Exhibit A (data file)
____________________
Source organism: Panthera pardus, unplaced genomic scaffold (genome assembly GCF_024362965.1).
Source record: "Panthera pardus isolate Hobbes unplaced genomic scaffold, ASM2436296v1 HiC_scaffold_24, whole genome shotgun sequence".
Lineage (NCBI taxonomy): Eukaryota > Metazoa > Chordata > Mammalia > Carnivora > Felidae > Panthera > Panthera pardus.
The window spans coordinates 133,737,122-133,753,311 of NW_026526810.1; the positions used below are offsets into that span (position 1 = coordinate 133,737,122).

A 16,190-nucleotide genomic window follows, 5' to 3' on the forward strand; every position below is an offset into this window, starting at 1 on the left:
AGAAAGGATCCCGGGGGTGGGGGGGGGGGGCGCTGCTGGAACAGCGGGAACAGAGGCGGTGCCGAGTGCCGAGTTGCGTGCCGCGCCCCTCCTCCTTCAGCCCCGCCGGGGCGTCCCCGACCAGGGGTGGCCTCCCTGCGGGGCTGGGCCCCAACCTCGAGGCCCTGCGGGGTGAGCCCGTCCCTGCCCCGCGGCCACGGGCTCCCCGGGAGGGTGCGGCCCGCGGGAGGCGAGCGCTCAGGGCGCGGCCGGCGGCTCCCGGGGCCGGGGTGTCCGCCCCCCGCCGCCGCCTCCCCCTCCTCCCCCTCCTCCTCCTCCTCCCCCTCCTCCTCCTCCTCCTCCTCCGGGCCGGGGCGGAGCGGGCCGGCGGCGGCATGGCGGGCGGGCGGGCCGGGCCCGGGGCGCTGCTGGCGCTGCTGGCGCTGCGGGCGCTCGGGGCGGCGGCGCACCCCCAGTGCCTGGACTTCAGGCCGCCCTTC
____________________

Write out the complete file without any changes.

Source organism: Panthera pardus, unplaced genomic scaffold (genome assembly GCF_024362965.1).
Source record: "Panthera pardus isolate Hobbes unplaced genomic scaffold, ASM2436296v1 HiC_scaffold_24, whole genome shotgun sequence".
Lineage (NCBI taxonomy): Eukaryota > Metazoa > Chordata > Mammalia > Carnivora > Felidae > Panthera > Panthera pardus.
The window spans coordinates 133,737,122-133,753,311 of NW_026526810.1; the positions used below are offsets into that span (position 1 = coordinate 133,737,122).

A 16,190-nucleotide genomic window follows, 5' to 3' on the forward strand; every position below is an offset into this window, starting at 1 on the left:
AGAAAGGATCCCGGGGGTGGGGGGGGGGGGCGCTGCTGGAACAGCGGGAACAGAGGCGGTGCCGAGTGCCGAGTTGCGTGCCGCGCCCCTCCTCCTTCAGCCCCGCCGGGGCGTCCCCGACCAGGGGTGGCCTCCCTGCGGGGCTGGGCCCCAACCTCGAGGCCCTGCGGGGTGAGCCCGTCCCTGCCCCGCGGCCACGGGCTCCCCGGGAGGGTGCGGCCCGCGGGAGGCGAGCGCTCAGGGCGCGGCCGGCGGCTCCCGGGGCCGGGGTGTCCGCCCCCCGCCGCCGCCTCCCCCTCCTCCCCCTCCTCCTCCTCCTCCCCCTCCTCCTCCTCCTCCTCCTCCGGGCCGGGGCGGAGCGGGCCGGCGGCGGCATGGCGGGCGGGCGGGCCGGGCCCGGGGCGCTGCTGGCGCTGCTGGCGCTGCGGGCGCTCGGGGCGGCGGCGCACCCCCAGTGCCTGGACTTCAGGCCGCCCTTC